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Final paper draft

One Laptop Per Child: a manufactured mismatch between digital media and Education

 

Context

The dissemination of OLPC (One Laptop per Child) over developing countries from Africa and Latin America occurs since the middle of the 2000’s, when Nicholas Negroponte, , settled at MIT and from the same generation of Alan Kay and Adele Goldberg, launched, in 2005, the One Lap Top Per Child (OLPC) project. Although the considerable amount of governmental investment that has been allocated, the outcomes of the adoption of this new artefact in the context of teaching and learning have not be convincing. Evidences from Brazil show policy challenges as well hardware design limitation that prevent improvement in the teaching and learning process.

 

Objective

The purpose of this paper is to examine the design concept of the mini-laptops known as OLPC (One Laptop per Child), which is the most popular digital media for use in primary education, in face of the “ Dyanabook metamedium” concept, which was first idealized by Alan Kay, Adele Goldberg and the team of the Xerox PARC in the 1970’.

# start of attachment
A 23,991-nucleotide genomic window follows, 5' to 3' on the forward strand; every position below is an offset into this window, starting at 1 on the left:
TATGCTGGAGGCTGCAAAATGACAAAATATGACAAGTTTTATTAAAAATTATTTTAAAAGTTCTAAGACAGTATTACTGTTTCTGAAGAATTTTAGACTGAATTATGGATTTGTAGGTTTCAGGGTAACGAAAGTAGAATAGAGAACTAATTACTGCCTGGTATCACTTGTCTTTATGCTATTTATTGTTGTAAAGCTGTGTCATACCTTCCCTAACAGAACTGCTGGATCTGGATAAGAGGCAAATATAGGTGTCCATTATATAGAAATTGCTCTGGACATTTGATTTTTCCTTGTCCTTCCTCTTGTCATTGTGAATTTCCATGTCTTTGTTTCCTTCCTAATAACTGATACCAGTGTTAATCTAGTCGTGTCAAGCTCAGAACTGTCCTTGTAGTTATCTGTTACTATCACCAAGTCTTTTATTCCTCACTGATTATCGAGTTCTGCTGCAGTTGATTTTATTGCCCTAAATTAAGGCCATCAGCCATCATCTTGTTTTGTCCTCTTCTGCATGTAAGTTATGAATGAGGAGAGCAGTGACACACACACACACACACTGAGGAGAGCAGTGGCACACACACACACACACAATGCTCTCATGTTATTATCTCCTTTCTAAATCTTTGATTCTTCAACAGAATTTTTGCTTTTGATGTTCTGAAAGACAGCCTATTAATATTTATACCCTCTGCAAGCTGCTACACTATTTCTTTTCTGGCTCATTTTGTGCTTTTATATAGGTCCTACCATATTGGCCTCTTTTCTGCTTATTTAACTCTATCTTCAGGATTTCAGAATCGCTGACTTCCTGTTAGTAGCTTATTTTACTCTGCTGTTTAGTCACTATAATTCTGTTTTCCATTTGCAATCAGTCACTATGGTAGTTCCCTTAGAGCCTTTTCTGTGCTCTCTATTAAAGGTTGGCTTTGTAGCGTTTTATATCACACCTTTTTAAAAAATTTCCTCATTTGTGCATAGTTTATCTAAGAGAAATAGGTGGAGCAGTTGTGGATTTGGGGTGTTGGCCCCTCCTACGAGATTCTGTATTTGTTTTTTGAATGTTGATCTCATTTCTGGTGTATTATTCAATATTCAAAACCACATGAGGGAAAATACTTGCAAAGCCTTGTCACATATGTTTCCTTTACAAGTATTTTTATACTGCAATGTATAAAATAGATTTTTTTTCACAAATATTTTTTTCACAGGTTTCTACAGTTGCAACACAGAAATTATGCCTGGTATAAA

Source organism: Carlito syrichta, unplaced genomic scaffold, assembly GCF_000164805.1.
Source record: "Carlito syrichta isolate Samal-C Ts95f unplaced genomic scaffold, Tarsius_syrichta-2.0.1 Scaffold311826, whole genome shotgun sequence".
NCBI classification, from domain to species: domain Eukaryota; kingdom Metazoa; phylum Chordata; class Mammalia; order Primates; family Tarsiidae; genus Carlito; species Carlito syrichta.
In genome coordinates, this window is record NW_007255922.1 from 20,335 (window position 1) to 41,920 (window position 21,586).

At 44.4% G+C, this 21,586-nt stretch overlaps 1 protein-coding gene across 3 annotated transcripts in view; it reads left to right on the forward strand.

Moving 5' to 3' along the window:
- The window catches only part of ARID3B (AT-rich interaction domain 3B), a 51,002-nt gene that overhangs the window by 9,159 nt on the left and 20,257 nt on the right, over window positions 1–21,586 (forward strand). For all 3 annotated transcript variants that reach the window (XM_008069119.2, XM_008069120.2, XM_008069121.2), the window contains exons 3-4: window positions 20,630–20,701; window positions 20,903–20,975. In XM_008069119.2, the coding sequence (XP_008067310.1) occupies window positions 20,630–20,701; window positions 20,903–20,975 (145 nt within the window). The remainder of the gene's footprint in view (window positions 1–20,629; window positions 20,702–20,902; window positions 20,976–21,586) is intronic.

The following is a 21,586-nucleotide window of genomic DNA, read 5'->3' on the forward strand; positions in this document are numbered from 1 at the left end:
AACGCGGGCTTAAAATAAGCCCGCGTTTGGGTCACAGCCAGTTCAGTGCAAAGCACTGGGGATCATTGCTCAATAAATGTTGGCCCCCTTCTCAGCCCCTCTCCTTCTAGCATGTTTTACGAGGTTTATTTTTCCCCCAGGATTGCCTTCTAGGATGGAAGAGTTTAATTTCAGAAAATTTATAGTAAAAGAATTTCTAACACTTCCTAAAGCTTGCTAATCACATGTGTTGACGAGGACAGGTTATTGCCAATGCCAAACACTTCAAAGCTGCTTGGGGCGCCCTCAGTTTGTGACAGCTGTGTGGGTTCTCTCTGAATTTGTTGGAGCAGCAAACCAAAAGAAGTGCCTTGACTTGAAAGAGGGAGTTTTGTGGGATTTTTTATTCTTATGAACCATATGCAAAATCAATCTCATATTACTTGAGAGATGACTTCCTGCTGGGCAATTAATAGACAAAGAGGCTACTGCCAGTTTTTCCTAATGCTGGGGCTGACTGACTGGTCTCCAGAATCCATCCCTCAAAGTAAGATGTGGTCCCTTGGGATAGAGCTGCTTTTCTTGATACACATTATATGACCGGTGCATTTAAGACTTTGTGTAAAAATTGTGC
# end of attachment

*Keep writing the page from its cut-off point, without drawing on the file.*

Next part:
Questions to be answered

While the envision of mobile devices and mobile learning principles can be identified in the documents produced more than 40 years ago by Kay and his team, to what extent the OLPC can be considered a development of the  “metamedium” concept? What are the consequences of OLPC current design to the experience of teacher and students at schools? What were the constrains for the OLPC to be developed as it is today? How common sense ideas as “digital native” and technology deterministic approaches help to explain the current scenario of low adoption of digital technology at schools.

Source of information:

 

Research Bibliography

A Guide to Important Sources for Further Research

Systems, Architectures, Complexity: Macro-Level Studies

  • W. Brian Arthur, The Nature of Technology: What It Is and How It Evolves. New York, NY: Free Press,  2009.
  • Donald A. Norman, Living with Complexity. Cambridge, MA: The MIT Press, 2010.

Complex System Design: Modularity, Abstraction, Layers & Levels

  • Herbert A. Simon, “The Architecture of Complexity.” Proceedings of the American Philosophical Society 106, no. 6 (December 12, 1962): 467–82.
  • Carliss Y. Baldwin and Kim B. Clark, “Modularity in the Design of Complex Engineering Systems.” In Complex Engineered Systems: Science Meets Technology, edited by Dan Braha, Ali A. Minai, and Yaneer Bar-Yam, 175-205. Cambridge, MA: Springer, 2006. [On the key concepts of modularity in computer design and the efficiencies and benefits for business. Note the emphasis on “design options” as part of design thinking.]